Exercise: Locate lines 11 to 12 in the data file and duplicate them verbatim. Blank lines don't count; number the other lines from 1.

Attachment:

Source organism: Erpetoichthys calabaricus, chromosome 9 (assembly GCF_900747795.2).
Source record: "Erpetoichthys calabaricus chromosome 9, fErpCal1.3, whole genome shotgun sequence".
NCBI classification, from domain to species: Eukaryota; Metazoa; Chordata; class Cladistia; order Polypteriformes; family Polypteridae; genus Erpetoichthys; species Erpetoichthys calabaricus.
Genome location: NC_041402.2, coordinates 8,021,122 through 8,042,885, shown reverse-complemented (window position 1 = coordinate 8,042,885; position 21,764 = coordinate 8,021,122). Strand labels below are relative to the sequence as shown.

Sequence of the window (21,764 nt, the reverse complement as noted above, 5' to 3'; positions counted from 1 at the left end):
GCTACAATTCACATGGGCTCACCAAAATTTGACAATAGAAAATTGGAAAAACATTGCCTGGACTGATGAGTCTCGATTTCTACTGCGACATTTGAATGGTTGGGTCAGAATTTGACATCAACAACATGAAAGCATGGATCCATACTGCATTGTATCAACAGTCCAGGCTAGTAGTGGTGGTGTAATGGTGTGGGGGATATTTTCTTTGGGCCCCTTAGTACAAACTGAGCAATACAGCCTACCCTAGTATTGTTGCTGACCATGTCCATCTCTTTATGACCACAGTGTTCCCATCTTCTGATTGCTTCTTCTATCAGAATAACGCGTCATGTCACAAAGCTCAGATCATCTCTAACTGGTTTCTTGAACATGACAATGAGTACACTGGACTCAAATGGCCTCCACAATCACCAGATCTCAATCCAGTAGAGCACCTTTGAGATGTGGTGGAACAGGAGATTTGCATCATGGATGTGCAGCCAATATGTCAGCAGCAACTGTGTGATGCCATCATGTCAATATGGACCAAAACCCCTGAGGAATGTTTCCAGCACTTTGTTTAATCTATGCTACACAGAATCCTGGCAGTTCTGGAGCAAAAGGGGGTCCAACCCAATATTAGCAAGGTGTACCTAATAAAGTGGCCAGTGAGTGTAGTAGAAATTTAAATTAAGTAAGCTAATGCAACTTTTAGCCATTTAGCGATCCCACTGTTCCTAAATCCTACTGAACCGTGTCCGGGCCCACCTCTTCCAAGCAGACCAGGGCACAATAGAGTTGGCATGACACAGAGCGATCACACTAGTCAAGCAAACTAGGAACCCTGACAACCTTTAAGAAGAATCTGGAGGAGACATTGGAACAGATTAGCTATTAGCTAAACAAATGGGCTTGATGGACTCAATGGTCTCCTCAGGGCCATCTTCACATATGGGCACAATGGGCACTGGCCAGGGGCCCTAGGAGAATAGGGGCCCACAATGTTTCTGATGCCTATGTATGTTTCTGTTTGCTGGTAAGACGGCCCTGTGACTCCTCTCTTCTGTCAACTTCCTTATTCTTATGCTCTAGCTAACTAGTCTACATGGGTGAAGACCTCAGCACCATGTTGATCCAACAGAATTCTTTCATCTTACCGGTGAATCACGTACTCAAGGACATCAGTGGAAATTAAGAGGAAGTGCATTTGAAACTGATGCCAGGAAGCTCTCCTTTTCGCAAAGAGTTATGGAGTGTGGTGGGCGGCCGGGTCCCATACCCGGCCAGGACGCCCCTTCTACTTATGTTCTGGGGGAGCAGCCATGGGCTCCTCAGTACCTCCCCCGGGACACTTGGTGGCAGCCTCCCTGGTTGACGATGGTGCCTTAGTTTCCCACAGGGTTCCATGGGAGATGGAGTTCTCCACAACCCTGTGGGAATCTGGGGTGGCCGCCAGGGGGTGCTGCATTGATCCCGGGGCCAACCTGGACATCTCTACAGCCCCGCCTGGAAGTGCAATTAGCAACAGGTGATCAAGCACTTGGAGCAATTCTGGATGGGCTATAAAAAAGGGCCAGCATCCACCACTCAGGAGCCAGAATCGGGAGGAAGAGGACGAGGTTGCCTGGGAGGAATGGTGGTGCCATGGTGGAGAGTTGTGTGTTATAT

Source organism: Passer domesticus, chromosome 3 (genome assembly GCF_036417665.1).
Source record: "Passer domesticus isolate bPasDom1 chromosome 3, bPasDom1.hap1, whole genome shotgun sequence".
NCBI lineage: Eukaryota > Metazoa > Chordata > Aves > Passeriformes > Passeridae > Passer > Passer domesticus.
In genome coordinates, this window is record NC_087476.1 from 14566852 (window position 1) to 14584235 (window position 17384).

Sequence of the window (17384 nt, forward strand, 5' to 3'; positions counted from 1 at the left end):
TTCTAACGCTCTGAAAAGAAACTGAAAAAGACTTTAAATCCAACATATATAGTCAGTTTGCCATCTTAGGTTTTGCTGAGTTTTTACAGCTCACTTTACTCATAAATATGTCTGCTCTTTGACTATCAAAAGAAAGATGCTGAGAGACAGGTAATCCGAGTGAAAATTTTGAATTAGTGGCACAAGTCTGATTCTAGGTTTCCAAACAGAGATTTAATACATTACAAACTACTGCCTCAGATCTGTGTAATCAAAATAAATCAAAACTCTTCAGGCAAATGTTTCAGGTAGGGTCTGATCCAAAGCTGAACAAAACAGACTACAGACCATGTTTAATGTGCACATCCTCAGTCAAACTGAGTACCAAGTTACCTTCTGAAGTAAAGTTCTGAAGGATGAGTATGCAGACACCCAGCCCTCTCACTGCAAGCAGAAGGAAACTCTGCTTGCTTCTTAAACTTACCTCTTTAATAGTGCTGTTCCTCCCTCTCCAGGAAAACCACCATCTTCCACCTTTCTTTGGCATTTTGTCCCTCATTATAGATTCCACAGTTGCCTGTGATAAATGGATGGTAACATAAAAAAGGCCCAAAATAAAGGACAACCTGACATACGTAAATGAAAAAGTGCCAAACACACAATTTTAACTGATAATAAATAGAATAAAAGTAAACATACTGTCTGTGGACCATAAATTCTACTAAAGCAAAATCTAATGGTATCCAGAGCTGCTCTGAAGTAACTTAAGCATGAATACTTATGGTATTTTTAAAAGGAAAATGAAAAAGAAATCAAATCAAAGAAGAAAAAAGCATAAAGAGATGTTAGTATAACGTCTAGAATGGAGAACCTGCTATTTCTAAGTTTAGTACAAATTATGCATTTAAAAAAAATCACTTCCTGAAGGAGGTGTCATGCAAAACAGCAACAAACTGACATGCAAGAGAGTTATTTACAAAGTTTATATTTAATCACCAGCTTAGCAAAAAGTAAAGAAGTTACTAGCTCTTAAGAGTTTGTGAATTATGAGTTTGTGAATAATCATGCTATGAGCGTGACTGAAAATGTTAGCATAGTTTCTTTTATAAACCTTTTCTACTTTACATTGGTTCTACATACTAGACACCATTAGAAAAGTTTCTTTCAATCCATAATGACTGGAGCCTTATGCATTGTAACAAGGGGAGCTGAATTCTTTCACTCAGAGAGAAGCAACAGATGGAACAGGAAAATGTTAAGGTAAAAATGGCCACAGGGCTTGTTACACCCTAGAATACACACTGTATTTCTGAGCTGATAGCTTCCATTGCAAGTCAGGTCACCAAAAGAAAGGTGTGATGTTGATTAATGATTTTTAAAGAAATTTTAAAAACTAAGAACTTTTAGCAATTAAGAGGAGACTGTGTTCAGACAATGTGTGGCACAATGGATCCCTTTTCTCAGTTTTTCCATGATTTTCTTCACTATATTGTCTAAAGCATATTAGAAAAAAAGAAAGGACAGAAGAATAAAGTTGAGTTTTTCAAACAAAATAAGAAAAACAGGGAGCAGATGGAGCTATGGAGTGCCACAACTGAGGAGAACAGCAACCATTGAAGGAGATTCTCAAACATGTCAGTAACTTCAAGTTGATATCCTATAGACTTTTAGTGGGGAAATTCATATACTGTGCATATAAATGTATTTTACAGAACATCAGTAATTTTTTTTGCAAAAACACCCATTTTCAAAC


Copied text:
Sequence of the window (17384 nt, forward strand, 5' to 3'; positions counted from 1 at the left end):
TTCTAACGCTCTGAAAAGAAACTGAAAAAGACTTTAAATCCAACATATATAGTCAGTTTGCCATCTTAGGTTTTGCTGAGTTTTTACAGCTCACTTTACTCATAAATATGTCTGCTCTTTGACTATCAAAAGAAAGATGCTGAGAGACAGGTAATCCGAGTGAAAATTTTGAATTAGTGGCACAAGTCTGATTCTAGGTTTCCAAACAGAGATTTAATACATTACAAACTACTGCCTCAGATCTGTGTAATCAAAATAAATCAAAACTCTTCAGGCAAATGTTTCAGGTAGGGTCTGATCCAAAGCTGAACAAAACAGACTACAGACCATGTTTAATGTGCACATCCTCAGTCAAACTGAGTACCAAGTTACCTTCTGAAGTAAAGTTCTGAAGGATGAGTATGCAGACACCCAGCCCTCTCACTGCAAGCAGAAGGAAACTCTGCTTGCTTCTTAAACTTACCTCTTTAATAGTGCTGTTCCTCCCTCTCCAGGAAAACCACCATCTTCCACCTTTCTTTGGCATTTTGTCCCTCATTATAGATTCCACAGTTGCCTGTGATAAATGGATGGTAACATAAAAAAGGCCCAAAATAAAGGACAACCTGACATACGTAAATGAAAAAGTGCCAAACACACAATTTTAACTGATAATAAATAGAATAAAAGTAAACATACTGTCTGTGGACCATAAATTCTACTAAAGCAAAATCTAATGGTATCCAGAGCTGCTCTGAAGTAACTTAAGCATGAATACTTATGGTATTTTTAAAAGGAAAATGAAAAAGAAATCAAATCAAAGAAGAAAAAAGCATAAAGAGATGTTAGTATAACGTCTAGAATGGAGAACCTGCTATTTCTAAGTTTAGTACAAATTATGCATTTAAAAAAAATCACTTCCTGAAGGAGGTGTCATGCAAAACAGCAACAAACTGACATGCAAGAGAGTTATTTACAAAGTTTATATTTAATCACCAGCTTAGCAAAAAGTAAAGAAGTTACTAGCTCTTAAGAGTTTGTGAATTATGAGTTTGTGAATAATCATGCTATGAGCGTGACTGAAAATGTTAGCATAGTTTCTTTTATAAACCTTTTCTACTTTACATTGGTTCTACATACTAGACACCATTAGAAAAGTTTCTTTCAATCCATAATGACTGGAGCCTTATGCATTGTAACAAGGGGAGCTGAATTCTTTCACTCAGAGAGAAGCAACAGATGGAACAGGAAAATGTTAAGGTAAAAATGGCCACAGGGCTTGTTACACCCTAGAATACACACTGTATTTCTGAGCTGATAGCTTCCATTGCAAGTCAGGTCACCAAAAGAAAGGTGTGATGTTGATTAATGATTTTTAAAGAAATTTTAAAAACTAAGAACTTTTAGCAATTAAGAGGAGACTGTGTTCAGACAATGTGTGGCACAATGGATCCCTTTTCTCAGTTTTTCCATGATTTTCTTCACTATATTGTCTAAAGCATATTAGAAAAAAAGAAAGGACAGAAGAATAAAGTTGAGTTTTTCAAACAAAATAAGAAAAACAGGGAGCAGATGGAGCTATGGAGTGCCACAACTGAGGAGAACAGCAACCATTGAAGGAGATTCTCAAACATGTCAGTAACTTCAAGTTGATATCCTATAGACTTTTAGTGGGGAAATTCATATACTGTGCATATAAATGTATTTTACAGAACATCAGTAATTTTTTTTGCAAAAACACCCATTTTCAAAC